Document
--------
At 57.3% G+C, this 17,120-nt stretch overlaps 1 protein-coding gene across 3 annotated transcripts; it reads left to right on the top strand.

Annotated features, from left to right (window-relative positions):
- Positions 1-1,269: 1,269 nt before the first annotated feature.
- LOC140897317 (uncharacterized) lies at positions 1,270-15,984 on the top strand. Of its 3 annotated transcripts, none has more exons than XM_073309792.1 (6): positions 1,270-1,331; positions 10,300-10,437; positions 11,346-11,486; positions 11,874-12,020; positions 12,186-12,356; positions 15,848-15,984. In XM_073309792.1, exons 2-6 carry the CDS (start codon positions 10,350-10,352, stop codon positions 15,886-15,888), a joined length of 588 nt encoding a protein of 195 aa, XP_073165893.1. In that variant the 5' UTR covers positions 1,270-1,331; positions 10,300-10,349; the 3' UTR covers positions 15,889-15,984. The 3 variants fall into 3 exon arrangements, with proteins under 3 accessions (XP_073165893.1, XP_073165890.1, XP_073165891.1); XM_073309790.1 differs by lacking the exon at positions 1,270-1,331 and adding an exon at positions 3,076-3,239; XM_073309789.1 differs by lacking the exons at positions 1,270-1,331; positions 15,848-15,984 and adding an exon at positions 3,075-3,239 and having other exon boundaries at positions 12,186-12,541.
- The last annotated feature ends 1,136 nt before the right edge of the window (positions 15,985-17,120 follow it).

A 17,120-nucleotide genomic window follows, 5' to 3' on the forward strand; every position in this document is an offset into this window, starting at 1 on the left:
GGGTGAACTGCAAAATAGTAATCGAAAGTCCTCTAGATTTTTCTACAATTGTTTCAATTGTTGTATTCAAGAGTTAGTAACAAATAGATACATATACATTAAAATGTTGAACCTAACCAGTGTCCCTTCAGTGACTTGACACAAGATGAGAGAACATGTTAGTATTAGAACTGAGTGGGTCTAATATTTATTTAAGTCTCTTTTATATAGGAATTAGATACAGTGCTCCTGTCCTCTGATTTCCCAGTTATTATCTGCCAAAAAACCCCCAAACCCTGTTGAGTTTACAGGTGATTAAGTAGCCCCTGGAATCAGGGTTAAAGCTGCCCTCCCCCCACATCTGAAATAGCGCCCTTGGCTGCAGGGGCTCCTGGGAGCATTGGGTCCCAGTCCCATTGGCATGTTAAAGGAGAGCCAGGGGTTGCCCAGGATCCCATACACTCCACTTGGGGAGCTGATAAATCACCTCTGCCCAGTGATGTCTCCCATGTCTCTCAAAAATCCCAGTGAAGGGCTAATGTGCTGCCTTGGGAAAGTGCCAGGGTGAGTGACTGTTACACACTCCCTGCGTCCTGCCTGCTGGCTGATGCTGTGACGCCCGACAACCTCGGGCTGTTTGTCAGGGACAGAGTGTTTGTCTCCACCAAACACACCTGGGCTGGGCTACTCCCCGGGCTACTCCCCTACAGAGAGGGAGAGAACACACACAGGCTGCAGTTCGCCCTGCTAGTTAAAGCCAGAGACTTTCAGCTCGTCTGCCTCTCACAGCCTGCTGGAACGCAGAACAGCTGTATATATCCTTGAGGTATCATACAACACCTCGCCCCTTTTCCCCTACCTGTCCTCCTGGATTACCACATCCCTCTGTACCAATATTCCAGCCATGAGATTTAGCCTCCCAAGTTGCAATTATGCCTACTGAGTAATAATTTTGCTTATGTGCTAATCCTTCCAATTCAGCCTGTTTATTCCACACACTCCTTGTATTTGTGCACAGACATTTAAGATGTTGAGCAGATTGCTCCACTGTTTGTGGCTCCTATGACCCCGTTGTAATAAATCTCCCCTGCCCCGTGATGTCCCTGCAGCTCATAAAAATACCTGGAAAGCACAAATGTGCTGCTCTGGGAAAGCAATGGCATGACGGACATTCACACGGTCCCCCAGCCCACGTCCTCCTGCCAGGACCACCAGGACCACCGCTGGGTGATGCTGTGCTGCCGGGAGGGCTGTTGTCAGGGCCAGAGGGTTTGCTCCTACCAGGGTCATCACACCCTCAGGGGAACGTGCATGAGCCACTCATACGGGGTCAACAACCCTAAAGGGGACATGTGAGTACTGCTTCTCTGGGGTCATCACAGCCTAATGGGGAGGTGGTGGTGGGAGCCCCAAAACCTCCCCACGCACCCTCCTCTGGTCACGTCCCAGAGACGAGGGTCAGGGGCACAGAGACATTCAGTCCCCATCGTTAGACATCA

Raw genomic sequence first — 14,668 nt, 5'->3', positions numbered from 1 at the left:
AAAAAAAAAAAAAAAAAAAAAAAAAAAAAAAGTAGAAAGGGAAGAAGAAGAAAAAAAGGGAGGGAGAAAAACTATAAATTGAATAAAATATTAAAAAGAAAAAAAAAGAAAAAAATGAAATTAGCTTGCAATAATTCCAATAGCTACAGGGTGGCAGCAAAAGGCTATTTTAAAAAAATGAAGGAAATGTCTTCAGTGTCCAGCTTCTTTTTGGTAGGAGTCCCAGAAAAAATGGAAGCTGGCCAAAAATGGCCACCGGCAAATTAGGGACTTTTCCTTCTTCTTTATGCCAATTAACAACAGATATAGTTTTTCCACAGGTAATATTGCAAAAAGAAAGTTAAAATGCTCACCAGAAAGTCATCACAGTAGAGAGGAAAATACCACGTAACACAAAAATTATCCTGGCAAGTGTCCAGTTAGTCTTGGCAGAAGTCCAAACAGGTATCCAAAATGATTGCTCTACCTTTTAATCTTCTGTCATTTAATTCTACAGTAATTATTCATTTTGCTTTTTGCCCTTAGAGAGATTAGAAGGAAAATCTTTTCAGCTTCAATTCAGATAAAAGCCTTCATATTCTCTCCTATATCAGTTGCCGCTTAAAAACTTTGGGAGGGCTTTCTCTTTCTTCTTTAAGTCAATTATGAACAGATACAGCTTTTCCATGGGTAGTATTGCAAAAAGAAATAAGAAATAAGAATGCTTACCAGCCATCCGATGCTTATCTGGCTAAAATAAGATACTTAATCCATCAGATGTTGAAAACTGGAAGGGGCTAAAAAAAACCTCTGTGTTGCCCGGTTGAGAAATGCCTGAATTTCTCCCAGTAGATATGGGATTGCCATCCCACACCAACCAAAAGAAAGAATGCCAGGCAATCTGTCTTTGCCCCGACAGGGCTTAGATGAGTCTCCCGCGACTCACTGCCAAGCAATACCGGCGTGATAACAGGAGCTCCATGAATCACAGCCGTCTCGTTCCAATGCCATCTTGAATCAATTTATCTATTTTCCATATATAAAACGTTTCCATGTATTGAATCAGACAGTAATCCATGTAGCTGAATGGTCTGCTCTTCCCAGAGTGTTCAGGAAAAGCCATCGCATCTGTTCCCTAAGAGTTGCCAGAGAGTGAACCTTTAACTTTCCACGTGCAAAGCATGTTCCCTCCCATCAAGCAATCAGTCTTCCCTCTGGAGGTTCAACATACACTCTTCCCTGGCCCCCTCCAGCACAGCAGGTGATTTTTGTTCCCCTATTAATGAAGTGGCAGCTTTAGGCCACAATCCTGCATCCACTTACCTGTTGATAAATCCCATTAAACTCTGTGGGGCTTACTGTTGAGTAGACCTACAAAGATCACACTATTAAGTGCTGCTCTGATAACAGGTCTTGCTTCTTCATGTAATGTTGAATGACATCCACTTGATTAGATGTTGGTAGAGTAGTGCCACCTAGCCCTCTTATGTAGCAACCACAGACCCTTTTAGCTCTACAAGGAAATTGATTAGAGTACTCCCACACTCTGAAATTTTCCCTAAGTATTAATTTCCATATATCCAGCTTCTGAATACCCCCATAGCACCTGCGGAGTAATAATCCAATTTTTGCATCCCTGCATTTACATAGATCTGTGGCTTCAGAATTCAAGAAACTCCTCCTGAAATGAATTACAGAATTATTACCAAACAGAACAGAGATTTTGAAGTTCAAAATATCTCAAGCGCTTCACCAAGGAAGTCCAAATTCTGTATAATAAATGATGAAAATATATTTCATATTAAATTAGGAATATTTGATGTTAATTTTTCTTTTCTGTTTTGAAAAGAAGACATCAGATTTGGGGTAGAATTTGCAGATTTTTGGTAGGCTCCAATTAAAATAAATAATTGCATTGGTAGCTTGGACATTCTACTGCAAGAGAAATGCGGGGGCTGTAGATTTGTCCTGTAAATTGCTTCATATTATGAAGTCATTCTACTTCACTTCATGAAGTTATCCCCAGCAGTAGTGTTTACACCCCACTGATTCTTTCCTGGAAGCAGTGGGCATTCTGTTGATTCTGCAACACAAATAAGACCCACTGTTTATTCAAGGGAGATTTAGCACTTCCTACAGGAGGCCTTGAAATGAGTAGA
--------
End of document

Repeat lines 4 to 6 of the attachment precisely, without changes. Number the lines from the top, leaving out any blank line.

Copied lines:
- LOC140897317 (uncharacterized) lies at positions 1,270-15,984 on the top strand. Of its 3 annotated transcripts, none has more exons than XM_073309792.1 (6): positions 1,270-1,331; positions 10,300-10,437; positions 11,346-11,486; positions 11,874-12,020; positions 12,186-12,356; positions 15,848-15,984. In XM_073309792.1, exons 2-6 carry the CDS (start codon positions 10,350-10,352, stop codon positions 15,886-15,888), a joined length of 588 nt encoding a protein of 195 aa, XP_073165893.1. In that variant the 5' UTR covers positions 1,270-1,331; positions 10,300-10,349; the 3' UTR covers positions 15,889-15,984. The 3 variants fall into 3 exon arrangements, with proteins under 3 accessions (XP_073165893.1, XP_073165890.1, XP_073165891.1); XM_073309790.1 differs by lacking the exon at positions 1,270-1,331 and adding an exon at positions 3,076-3,239; XM_073309789.1 differs by lacking the exons at positions 1,270-1,331; positions 15,848-15,984 and adding an exon at positions 3,075-3,239 and having other exon boundaries at positions 12,186-12,541.
- The last annotated feature ends 1,136 nt before the right edge of the window (positions 15,985-17,120 follow it).

A 17,120-nucleotide genomic window follows, 5' to 3' on the forward strand; every position in this document is an offset into this window, starting at 1 on the left: